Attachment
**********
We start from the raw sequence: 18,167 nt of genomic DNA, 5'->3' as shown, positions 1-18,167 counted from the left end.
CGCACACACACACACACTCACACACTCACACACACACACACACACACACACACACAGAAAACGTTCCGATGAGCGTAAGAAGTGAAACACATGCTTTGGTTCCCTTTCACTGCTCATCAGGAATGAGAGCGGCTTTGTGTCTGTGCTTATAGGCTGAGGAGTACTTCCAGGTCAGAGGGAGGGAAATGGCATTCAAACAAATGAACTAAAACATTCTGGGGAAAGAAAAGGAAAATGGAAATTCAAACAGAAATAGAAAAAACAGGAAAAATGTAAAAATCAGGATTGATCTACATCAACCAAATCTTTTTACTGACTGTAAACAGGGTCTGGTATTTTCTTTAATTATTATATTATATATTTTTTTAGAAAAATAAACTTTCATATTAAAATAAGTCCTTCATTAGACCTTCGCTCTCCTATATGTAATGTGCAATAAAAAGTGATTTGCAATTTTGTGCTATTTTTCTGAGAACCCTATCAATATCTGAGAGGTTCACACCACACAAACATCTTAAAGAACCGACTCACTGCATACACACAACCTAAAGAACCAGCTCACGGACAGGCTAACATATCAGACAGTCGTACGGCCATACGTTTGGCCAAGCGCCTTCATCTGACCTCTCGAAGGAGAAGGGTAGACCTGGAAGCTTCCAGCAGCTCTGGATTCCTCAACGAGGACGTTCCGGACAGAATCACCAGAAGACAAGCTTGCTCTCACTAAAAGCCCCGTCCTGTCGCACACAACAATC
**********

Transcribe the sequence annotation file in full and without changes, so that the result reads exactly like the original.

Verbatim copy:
We start from the raw sequence: 18,167 nt of genomic DNA, 5'->3' as shown, positions 1-18,167 counted from the left end.
CGCACACACACACACACTCACACACTCACACACACACACACACACACACACACACAGAAAACGTTCCGATGAGCGTAAGAAGTGAAACACATGCTTTGGTTCCCTTTCACTGCTCATCAGGAATGAGAGCGGCTTTGTGTCTGTGCTTATAGGCTGAGGAGTACTTCCAGGTCAGAGGGAGGGAAATGGCATTCAAACAAATGAACTAAAACATTCTGGGGAAAGAAAAGGAAAATGGAAATTCAAACAGAAATAGAAAAAACAGGAAAAATGTAAAAATCAGGATTGATCTACATCAACCAAATCTTTTTACTGACTGTAAACAGGGTCTGGTATTTTCTTTAATTATTATATTATATATTTTTTTAGAAAAATAAACTTTCATATTAAAATAAGTCCTTCATTAGACCTTCGCTCTCCTATATGTAATGTGCAATAAAAAGTGATTTGCAATTTTGTGCTATTTTTCTGAGAACCCTATCAATATCTGAGAGGTTCACACCACACAAACATCTTAAAGAACCGACTCACTGCATACACACAACCTAAAGAACCAGCTCACGGACAGGCTAACATATCAGACAGTCGTACGGCCATACGTTTGGCCAAGCGCCTTCATCTGACCTCTCGAAGGAGAAGGGTAGACCTGGAAGCTTCCAGCAGCTCTGGATTCCTCAACGAGGACGTTCCGGACAGAATCACCAGAAGACAAGCTTGCTCTCACTAAAAGCCCCGTCCTGTCGCACACAACAATC